9. During this time your lawyer will be going through documentation on the property that explains who has owned it before or if there have been any disputes with neighbours that you might end up inheriting, to name a few. Your lawyer will also need to carry out a local authority search, environmental search and drainage search. A highway search may also be undertaken. If you are buying near a disused mine, parish land or an old printing factory, for example, you may need to obtain specialised searches to deal with any potential issues arising as a result of the location of the property. It is likely that you would be asked to give the solicitor money in advance to do this.
10. Make sure you keep your deposit funds intact as you need to be able to transfer it to your lawyer before contracts can be exchanged.
11. Once your lawyer is happy that they have all the information you need they will report to you so you get to see everything that we have collected and have this explained to you. You will also be signing the sale contract. You will then agree when you want to complete your purchase and actually move in.
12. The next step is exchange. In a nutshell, this is where you make a legal agreement to buy the property. There is no turning back now. What happens on exchange day is that your lawyer will speak to the seller’s lawyers on the phone, each with an identical (signed) contract in front of them, and insert the agreed completion date in the contract. They then say date the contract at which point this becomes a legally binding document and you are committed to the transaction. Your 10% deposit will be sent to the seller’s lawyers or it may be held by your lawyer to the order of the seller’s lawyers. This means your lawyer will need to send the deposit on the completion day, along with the rest of the completion balance.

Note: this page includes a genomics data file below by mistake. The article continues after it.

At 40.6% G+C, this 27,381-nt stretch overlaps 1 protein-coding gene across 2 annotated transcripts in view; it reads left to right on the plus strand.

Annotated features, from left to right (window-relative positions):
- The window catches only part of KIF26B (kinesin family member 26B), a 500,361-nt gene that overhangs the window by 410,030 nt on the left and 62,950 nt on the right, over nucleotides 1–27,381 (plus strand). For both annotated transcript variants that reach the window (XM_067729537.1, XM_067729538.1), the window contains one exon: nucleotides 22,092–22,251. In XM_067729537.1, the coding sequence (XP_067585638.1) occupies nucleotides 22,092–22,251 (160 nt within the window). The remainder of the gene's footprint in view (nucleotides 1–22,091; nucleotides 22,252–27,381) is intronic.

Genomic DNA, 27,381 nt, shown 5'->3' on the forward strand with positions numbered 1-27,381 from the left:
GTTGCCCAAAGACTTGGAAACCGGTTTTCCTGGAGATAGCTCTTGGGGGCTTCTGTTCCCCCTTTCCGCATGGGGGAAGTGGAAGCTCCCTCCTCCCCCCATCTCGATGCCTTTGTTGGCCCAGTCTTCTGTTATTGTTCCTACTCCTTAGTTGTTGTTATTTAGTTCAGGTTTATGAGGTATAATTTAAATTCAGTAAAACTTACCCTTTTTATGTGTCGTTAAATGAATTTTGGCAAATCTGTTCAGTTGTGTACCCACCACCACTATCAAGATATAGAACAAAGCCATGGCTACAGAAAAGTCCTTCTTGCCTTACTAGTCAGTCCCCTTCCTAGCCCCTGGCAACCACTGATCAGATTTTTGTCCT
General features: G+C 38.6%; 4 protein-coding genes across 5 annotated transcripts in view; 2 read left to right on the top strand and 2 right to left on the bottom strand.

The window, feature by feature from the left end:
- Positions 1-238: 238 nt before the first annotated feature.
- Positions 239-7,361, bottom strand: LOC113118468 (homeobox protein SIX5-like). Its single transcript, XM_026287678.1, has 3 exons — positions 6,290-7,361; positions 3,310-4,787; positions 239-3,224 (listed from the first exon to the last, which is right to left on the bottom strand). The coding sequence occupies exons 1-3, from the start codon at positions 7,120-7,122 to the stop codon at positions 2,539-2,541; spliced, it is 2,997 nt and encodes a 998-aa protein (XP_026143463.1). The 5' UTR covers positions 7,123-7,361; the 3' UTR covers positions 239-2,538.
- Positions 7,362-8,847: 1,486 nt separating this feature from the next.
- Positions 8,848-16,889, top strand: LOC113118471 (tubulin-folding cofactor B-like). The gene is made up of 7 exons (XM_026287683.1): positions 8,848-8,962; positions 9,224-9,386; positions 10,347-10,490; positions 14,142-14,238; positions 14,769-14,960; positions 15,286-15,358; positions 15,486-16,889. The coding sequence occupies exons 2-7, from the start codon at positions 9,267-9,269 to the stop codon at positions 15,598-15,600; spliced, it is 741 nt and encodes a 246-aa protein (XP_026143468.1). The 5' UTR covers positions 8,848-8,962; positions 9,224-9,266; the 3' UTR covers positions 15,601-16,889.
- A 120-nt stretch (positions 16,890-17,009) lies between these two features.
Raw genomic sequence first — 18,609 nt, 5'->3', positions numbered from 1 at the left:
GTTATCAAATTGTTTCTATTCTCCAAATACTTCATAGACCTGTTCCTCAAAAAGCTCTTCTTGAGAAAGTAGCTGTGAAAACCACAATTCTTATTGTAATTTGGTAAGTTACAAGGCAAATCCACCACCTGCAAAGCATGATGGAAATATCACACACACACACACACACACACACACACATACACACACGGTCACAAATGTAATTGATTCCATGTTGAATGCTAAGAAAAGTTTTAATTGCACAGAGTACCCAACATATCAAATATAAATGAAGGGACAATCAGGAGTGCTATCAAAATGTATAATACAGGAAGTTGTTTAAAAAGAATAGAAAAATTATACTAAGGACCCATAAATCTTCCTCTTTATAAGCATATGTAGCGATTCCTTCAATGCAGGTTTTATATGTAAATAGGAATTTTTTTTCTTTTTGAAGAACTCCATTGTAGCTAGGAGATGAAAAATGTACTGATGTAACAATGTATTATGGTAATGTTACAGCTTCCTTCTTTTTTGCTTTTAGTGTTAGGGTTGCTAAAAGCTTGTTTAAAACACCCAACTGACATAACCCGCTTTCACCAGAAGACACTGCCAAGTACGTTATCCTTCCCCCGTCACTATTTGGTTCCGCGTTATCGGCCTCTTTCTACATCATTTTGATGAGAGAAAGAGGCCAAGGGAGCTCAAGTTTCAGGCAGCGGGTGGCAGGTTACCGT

13. You will be required to obtain building insurance for the property from exchange. If you are buying a flat however, it is expected that there will be building insurance in place organised by or on behalf of the freeholder of the property. Your lawyer will advise you of this.
14. You will also need to book your removals lorry, unless you are looking to make other arrangements involving friends and family that will help you do this yourself.
15. Generally speaking, completion can take place a week after exchange. In this time your lawyer will ‘draw down’ your mortgage by asking the lender to send mortgage funds to them in readiness for completion. If there is any more money required from you to complete the purchase then you will have been given a completion statement that shows exactly how much this is to enable you to send the money into your lawyer’s client account.
16. On the day of completion your lawyer will send the purchase monies to the seller’s lawyers and when they receive it then voila – you are a homeowner! You can then pick up the keys, usually around lunchtime.
17. Almost there… your lawyer will be contacting the Land Registry to register you as the new owner and once that is accomplished you will be sent the new title document in evidence of your property ownership.
When buying a property, it is essential that you stay focused on the process set out above and are not the cause of any delays. Follow the steps, put your trust in your solicitor and try and enjoy this exciting time in your life!